Mobile games have a lot of good qualities. They're cheap, portable and lots of times, they'll outperform a $60 console game. But lately it feels like games for smartphones and tablet computers have become more demanding.
At worst, they can resemble a mooching friend, asking for a few dollars more -- or worse, seeking access to your Twitter and Facebook accounts.
It's that last point that I've found particularly annoying lately.
Yes, Facebook integration can help games like Zynga's "Words With Friends," where you probably want to play with real-life friends.
But more and more, it seems like games are begging you to tweet about them or post your high scores on your Facebook wall. It's like viral marketing, but in an obnoxious way.
Michael Pachter, a research analyst with Wedbush Morgan Securities, agreed with me.
"It feels obtrusive to me," he said. "I think that games that require you to link to social media will lose players more rapidly than those that do not."
I asked some developers around Austin what they thought.
Not surprisingly, several had mixed emotions.
Patrick Curry, CEO of Austin developer Fun Machine, said he sees both sides of the issue.
"Letting players easily tell their friends about your game is a huge boon to game developers -- it's essentially free advertising, and in some ways it's much better than an ad, because someone is saying 'Hey, I'm playing this game and I endorse it' directly to their friends and followers," he wrote in an email.
"That's powerful stuff. But I'm sensitive to my personal privacy, and respect the privacy of people who download and play our games, so I don't want to force that on anyone."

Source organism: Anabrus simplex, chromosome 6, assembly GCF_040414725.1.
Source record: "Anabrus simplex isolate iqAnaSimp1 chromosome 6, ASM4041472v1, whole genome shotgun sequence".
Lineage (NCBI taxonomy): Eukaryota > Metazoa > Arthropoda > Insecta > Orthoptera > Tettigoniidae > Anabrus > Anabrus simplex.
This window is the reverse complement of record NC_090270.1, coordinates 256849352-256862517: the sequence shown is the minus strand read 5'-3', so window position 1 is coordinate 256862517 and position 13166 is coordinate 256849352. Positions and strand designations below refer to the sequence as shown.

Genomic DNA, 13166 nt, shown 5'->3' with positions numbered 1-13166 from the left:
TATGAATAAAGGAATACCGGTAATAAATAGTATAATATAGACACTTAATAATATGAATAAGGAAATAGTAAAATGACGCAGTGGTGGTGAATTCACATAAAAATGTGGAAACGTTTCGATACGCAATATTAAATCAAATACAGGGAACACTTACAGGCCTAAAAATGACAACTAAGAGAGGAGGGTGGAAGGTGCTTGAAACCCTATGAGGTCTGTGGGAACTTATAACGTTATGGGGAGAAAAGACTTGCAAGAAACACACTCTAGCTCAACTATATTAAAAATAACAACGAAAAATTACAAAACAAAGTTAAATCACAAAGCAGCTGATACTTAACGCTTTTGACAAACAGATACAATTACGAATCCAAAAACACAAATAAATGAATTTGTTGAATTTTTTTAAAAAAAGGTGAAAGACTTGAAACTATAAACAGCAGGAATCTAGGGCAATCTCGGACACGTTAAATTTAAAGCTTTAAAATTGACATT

That's the rub that developers are facing. Smartphones have been around since 2007. The App Store is crowded and getting your app noticed is harder than ever before. And Twitter and Facebook offer a cheap, easy way to get the word out about your product.
Jo Lammert, studio director of White Whale Games, said the integration of social media can be a fun way to share the excitement of a game.
"For example, I was playing 'Zombies, Run!' on my iPhone for a while and a couple times I thought it'd be kind of fun to show off how far I ran in real life, along with how many zombies I escaped from," she said.
But that novelty can wear off fast, she said.
When Lammert goes through her own Facebook feed, "anything even looks remotely automated/spammy, I'm turned off."
Which isn't what developers want, of course. In the end, they want organic word of mouth -- not for your friends to think you're a spammer.
"I've yet to see a Twitter/(Facebook) implementation strategy that is fun for long term," Lammert said. "And as both a developer and gamer, I worry that such implementation runs the risk of starting to antagonize their followers, who in turn will start to hate the game that is cluttering their Twitter."
Which is the big risk that companies take when they too-aggressively solicit recommendations.
If you get too annoying, the delete option is only a click away.
Gary Gattis, CEO of Austin's Spacetime Studios, said that mobile games are taking cues from successful Facebook games such as Zynga's FarmVille.
"Part of the reason that Zynga games were so successful on that platform is that they used customers as a currency source," Gattis said.
"For example, it may take a day to grow your crops, but if you invited four friends to 'help' you then it would only take an hour. This was an extremely intrusive mechanism, and led Facebook to enact some controls on what types of requests could be shown to your social graph. Mobile has become the next gaming forefront, and developers are trying to re-create the type of viral acquisition that made some companies so successful on Facebook. As a result they are asking for access to your social graph to help spread awareness of their games."
"I personally don't agree with this," he said, "but I understand why they are doing it."
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